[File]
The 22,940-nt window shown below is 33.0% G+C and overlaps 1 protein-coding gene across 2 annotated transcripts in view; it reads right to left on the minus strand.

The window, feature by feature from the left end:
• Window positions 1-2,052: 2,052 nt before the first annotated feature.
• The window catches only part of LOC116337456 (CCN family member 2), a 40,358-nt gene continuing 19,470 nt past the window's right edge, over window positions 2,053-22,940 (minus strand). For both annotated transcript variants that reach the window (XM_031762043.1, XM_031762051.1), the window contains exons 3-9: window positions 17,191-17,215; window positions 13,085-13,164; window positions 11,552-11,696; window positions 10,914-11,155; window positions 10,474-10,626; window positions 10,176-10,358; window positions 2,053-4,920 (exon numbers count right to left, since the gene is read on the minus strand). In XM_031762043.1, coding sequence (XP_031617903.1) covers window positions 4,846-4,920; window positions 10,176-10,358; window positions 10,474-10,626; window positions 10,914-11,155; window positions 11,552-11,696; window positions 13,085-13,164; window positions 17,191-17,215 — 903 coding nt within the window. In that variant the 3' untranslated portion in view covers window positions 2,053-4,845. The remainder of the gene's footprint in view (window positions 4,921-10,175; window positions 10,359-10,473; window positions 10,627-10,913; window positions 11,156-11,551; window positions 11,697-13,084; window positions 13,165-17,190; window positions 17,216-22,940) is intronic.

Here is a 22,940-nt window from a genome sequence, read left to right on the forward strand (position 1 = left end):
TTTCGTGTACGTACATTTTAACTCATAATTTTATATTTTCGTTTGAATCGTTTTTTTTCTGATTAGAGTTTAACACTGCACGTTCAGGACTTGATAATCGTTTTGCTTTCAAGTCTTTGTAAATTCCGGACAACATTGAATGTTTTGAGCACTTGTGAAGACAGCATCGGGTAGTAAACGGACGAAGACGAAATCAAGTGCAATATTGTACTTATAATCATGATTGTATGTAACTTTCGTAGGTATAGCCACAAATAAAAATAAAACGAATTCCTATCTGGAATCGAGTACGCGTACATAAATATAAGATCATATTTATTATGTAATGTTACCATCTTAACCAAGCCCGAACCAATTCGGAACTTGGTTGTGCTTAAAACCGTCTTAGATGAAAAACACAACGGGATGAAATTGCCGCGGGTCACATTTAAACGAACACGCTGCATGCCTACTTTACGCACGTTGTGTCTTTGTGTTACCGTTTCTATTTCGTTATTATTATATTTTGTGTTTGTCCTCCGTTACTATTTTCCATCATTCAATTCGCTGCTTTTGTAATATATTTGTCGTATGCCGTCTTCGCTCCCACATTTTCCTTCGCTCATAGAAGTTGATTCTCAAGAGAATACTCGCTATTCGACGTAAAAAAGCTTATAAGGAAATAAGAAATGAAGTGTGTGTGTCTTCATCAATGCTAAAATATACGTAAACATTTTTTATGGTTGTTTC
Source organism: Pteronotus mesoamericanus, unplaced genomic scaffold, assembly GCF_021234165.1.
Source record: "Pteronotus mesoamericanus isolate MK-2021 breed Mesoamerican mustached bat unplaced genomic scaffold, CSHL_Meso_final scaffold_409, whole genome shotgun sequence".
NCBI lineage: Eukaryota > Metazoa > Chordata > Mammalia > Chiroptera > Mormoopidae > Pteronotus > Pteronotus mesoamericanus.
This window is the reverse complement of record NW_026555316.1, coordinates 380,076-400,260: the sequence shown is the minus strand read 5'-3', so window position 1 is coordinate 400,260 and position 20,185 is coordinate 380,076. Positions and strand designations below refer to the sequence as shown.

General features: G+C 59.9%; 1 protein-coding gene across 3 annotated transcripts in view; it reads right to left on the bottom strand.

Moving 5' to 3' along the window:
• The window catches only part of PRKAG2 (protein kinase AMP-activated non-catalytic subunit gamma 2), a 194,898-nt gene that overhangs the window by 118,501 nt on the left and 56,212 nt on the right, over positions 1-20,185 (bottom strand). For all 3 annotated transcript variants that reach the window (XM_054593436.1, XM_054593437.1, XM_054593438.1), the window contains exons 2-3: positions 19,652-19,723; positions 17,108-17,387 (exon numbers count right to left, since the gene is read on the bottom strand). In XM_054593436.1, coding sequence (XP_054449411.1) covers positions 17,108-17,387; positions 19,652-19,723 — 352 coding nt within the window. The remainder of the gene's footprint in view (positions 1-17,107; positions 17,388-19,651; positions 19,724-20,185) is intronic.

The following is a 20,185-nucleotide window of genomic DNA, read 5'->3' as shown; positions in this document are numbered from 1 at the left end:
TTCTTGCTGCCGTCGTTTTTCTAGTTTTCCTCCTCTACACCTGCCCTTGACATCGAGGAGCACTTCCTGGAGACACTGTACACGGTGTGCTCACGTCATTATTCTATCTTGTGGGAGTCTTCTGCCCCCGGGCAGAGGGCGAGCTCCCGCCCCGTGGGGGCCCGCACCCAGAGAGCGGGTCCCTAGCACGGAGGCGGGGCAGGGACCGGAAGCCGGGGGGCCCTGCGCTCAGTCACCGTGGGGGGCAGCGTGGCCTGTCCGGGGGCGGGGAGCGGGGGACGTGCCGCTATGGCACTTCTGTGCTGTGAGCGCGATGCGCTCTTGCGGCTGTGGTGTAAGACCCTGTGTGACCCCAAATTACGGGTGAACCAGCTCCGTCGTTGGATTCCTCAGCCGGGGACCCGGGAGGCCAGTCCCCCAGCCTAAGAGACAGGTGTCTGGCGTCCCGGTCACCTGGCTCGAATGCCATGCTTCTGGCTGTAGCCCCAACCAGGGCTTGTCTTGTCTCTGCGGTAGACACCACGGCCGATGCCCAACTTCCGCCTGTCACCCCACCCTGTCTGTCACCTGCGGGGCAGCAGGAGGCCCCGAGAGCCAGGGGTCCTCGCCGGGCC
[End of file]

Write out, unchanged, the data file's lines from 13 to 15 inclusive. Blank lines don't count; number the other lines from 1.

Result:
• The window catches only part of PRKAG2 (protein kinase AMP-activated non-catalytic subunit gamma 2), a 194,898-nt gene that overhangs the window by 118,501 nt on the left and 56,212 nt on the right, over positions 1-20,185 (bottom strand). For all 3 annotated transcript variants that reach the window (XM_054593436.1, XM_054593437.1, XM_054593438.1), the window contains exons 2-3: positions 19,652-19,723; positions 17,108-17,387 (exon numbers count right to left, since the gene is read on the bottom strand). In XM_054593436.1, coding sequence (XP_054449411.1) covers positions 17,108-17,387; positions 19,652-19,723 — 352 coding nt within the window. The remainder of the gene's footprint in view (positions 1-17,107; positions 17,388-19,651; positions 19,724-20,185) is intronic.

The following is a 20,185-nucleotide window of genomic DNA, read 5'->3' as shown; positions in this document are numbered from 1 at the left end:
TTCTTGCTGCCGTCGTTTTTCTAGTTTTCCTCCTCTACACCTGCCCTTGACATCGAGGAGCACTTCCTGGAGACACTGTACACGGTGTGCTCACGTCATTATTCTATCTTGTGGGAGTCTTCTGCCCCCGGGCAGAGGGCGAGCTCCCGCCCCGTGGGGGCCCGCACCCAGAGAGCGGGTCCCTAGCACGGAGGCGGGGCAGGGACCGGAAGCCGGGGGGCCCTGCGCTCAGTCACCGTGGGGGGCAGCGTGGCCTGTCCGGGGGCGGGGAGCGGGGGACGTGCCGCTATGGCACTTCTGTGCTGTGAGCGCGATGCGCTCTTGCGGCTGTGGTGTAAGACCCTGTGTGACCCCAAATTACGGGTGAACCAGCTCCGTCGTTGGATTCCTCAGCCGGGGACCCGGGAGGCCAGTCCCCCAGCCTAAGAGACAGGTGTCTGGCGTCCCGGTCACCTGGCTCGAATGCCATGCTTCTGGCTGTAGCCCCAACCAGGGCTTGTCTTGTCTCTGCGGTAGACACCACGGCCGATGCCCAACTTCCGCCTGTCACCCCACCCTGTCTGTCACCTGCGGGGCAGCAGGAGGCCCCGAGAGCCAGGGGTCCTCGCCGGGCC